Pandemic Planning: Creating a Schedule

December 15, 2020

By Stacy Leatherwood Cannon, M.D.
Henry Ford Health System

With coronavirus continuing to grab headlines and physical distancing orders still in place, every day tends to feel the same.

More parents than ever are working from home, have reduced hours or may even be out of work due to the pandemic. Those who are working at full capacity may feel the strain of trying to balance work and childcare. Many schools and extracurricular programs have been moved online or canceled.

With both parents and kids feeling the stress of new daily routines, it's more important than ever to create a schedule that all family members can follow.

Staying On Schedule

When schedules are off (particularly sleep schedules), children and teens may be at greater risk for depression and anxiety. Younger children may act out because they have increased energy with no outlet. The good news: Creating a schedule — and sticking with it — can help everyone feel more grounded.

Children thrive with an understanding of the daily routine. Knowing what to expect and what they need to do reduces anxiety and helps kids feel more in control.

A few ways to achieve an effective schedule:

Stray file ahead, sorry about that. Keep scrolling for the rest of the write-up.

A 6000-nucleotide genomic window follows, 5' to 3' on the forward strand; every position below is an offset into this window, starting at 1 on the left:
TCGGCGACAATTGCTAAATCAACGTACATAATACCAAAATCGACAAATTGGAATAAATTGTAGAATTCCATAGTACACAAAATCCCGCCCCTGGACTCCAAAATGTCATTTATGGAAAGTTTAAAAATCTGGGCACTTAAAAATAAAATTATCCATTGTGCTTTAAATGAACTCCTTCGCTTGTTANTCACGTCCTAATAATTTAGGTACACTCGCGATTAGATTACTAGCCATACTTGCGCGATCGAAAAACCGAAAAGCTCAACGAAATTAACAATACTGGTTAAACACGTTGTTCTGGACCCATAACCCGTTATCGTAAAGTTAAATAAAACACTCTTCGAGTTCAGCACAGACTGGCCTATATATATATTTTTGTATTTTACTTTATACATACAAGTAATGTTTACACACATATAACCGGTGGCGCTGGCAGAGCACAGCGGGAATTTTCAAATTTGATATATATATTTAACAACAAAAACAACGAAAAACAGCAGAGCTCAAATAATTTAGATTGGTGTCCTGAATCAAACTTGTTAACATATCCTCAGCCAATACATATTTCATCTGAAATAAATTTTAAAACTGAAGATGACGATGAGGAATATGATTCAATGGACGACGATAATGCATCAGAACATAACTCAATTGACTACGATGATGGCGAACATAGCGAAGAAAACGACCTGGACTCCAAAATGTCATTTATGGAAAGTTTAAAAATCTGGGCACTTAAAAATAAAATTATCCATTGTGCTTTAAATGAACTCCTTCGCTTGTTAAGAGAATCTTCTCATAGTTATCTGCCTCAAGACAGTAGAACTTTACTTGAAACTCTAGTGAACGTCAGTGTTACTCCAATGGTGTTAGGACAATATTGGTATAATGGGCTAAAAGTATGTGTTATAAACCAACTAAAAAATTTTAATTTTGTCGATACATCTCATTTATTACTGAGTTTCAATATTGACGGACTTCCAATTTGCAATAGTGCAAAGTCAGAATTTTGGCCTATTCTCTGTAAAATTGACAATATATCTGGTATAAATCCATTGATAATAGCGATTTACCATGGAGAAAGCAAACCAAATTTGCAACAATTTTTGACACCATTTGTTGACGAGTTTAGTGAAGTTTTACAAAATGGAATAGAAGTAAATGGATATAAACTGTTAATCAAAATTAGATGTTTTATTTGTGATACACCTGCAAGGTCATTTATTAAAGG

• Make it a family affair: Instead of drawing up a schedule and expecting everyone to stick to it, involve your children in the process. Call a family meeting where you come up with sleep and waking times, mealtimes and breaks. Kids are more likely to embrace a new schedule if they played a hand in creating it.

• Enforce bedtime: Children doing remote learning may not have to rise as early to make it to school on time. Even so, it's important to set a regular bedtime so they can remain on task during daylight hours. Your best bet: Establish a bedtime routine that includes calming activities (like a bath and reading) and ensure your children go to bed at an appropriate hour. School-aged kids should get about 9 to 10 hours of sleep each night.

• Stick to mealtimes: Keeping mealtime consistent allows for a structured break where kids and parents can reconnect and troubleshoot when necessary. This is especially important with older adolescents who may work independently during the school day. Unfortunately, what works for one family member may not work for another. Ideally, families should work together to establish mealtimes, then adjust based on each individual's needs and assignments.

• Encourage breaks: Kids and adults alike become zombie-like after sitting in front of a screen for extended periods. For children who are distance learning, frequent breaks are especially important. The younger the child is, the more breaks they need to stay engaged. That said, even older kids should take breaks every 30 minutes or so to walk around, get a snack and do some simple stretches. Better yet, take your breaks together and do some jumping jacks or share a snack as a family.